Hotel acquisitions and transactions across London rose by 31% in 2019, despite continued uncertainty around Brexit.
The news comes following a hospitality conference held last week, which saw industry figures also discuss the need to “embrace change” regarding food services at hotels.
Research from guest experience management group HGEM revealed that 48% of people believe hotel food is “unappealing and too expensive”, whilst 67% of millennials are more likely to book hotels that accept external food deliveries.
A further highlight revealed that 5% of guests select a hotel based on restaurant alone. Chris Sheppardson, CEO at EPBH, said: “If only 5% of guests choose a hotel based on its restaurant, there is something clearly amiss.
“We know that quality of hotel food is an issue and we know that people are looking to other services to fill that void, so there is a big opportunity here too.
He added: “So-called ‘Dark kitchens’ are becoming a very popular solution for hotels in line with the increasing demand for delivered-in food and beverage, yet interestingly only one hotelier, out of 130 said their hotel was currently accepting externally delivered-in foods. It begs the question, as a sector are we really embracing the need for change?”
James Robson, a restaurateur at Mews at Mayfair, spoke further of this need for change within the industry.
He said: “The way that the external food delivery sector is coming into hotels today means that the industry has to step up its game.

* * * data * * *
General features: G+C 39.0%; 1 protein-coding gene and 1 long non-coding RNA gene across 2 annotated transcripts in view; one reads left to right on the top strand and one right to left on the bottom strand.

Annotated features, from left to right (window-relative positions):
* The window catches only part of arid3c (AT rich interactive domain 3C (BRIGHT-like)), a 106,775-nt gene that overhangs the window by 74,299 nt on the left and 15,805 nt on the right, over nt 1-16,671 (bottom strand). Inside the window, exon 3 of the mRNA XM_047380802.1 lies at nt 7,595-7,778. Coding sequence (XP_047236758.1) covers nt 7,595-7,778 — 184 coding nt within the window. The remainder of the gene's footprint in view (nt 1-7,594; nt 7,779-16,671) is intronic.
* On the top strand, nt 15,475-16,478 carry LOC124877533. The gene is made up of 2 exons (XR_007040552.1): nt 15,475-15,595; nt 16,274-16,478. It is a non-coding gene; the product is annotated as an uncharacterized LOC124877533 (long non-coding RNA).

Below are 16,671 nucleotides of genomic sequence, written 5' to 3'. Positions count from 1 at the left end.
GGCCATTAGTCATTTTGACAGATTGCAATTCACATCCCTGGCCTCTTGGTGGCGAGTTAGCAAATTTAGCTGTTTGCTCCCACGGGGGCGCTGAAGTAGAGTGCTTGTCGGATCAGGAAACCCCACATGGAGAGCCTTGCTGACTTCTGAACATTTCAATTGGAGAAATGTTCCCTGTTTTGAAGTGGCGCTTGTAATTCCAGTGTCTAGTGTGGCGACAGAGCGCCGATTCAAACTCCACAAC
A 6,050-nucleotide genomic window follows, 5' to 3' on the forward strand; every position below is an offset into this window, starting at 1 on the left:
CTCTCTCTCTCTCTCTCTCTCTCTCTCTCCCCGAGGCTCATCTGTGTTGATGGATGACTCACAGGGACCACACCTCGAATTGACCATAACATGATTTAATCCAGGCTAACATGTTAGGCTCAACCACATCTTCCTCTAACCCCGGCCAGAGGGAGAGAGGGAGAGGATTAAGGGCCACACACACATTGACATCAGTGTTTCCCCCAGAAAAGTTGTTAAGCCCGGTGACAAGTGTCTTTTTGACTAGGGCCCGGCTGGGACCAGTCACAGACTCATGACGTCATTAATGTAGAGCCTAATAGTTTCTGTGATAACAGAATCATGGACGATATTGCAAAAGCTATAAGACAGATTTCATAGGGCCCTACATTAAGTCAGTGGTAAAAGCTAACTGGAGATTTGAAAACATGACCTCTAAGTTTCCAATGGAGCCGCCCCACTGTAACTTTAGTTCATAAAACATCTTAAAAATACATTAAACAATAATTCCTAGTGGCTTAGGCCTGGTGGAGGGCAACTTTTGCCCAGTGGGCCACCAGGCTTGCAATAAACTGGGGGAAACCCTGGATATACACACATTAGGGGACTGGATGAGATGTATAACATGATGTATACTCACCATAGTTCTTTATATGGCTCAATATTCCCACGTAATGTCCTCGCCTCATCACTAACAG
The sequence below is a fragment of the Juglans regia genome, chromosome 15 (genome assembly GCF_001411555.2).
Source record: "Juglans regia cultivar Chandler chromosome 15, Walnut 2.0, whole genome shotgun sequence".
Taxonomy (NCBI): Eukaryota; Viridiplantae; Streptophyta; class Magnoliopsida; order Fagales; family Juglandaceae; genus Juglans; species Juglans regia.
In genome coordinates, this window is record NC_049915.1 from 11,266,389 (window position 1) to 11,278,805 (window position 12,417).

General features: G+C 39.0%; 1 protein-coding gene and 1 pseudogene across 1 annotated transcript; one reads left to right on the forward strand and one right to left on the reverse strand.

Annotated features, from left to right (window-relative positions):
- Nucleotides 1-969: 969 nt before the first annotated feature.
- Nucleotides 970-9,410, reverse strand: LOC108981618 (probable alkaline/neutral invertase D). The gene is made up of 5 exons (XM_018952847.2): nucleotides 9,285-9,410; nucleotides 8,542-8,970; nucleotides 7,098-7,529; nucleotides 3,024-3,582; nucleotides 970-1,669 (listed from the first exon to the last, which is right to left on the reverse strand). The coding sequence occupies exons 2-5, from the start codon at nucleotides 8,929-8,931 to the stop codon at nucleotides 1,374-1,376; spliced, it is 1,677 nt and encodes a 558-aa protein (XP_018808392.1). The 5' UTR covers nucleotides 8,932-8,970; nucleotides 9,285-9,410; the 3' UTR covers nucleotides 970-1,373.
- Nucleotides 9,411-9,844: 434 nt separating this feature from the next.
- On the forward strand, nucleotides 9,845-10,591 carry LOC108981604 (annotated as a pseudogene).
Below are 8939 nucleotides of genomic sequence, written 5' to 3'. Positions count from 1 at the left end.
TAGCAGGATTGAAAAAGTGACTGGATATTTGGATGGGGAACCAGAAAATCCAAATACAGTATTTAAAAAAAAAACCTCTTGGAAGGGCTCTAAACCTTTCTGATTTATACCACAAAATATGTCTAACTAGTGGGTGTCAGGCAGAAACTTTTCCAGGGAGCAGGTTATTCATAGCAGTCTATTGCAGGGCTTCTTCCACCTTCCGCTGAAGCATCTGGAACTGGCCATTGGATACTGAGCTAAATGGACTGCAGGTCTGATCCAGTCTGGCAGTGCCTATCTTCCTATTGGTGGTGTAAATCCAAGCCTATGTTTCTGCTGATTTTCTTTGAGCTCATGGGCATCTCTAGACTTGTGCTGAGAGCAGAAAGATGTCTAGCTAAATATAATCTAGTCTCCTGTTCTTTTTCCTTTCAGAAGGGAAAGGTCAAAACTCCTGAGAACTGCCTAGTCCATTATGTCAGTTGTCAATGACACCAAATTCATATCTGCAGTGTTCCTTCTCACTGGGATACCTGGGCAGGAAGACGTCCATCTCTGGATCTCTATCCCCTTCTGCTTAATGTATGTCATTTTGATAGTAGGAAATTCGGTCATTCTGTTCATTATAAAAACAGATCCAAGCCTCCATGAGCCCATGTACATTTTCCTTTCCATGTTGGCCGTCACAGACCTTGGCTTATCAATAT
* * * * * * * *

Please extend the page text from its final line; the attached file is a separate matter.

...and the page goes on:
“The key message here is about providing more choice and in some cases that might mean a 24-hour service too. The days of having one restaurant in a hotel simply doesn’t cut it any more.”
The Evolution of Hotels conference saw a gathering of over 130 top hoteliers, restaurateurs, and leading hospitality figures, who gathered to discuss upcoming trends and insights within the industry.
The conference, held at Bird and Bird’s global HQ, was hosted by EP Business in Hospitality, in partnership with Bird & Bird, HVS and EHMA, and featured a line-up of 18 industry speakers. Key topics included the economic impact of Brexit, rising changes to service levels and consumer demand, the challenge of the wellness agenda and more.
The gathering was designed to “unite the hotel industry in looking at new ways of working more effectively together across Europe as well as addressing current and future consumer expectations”.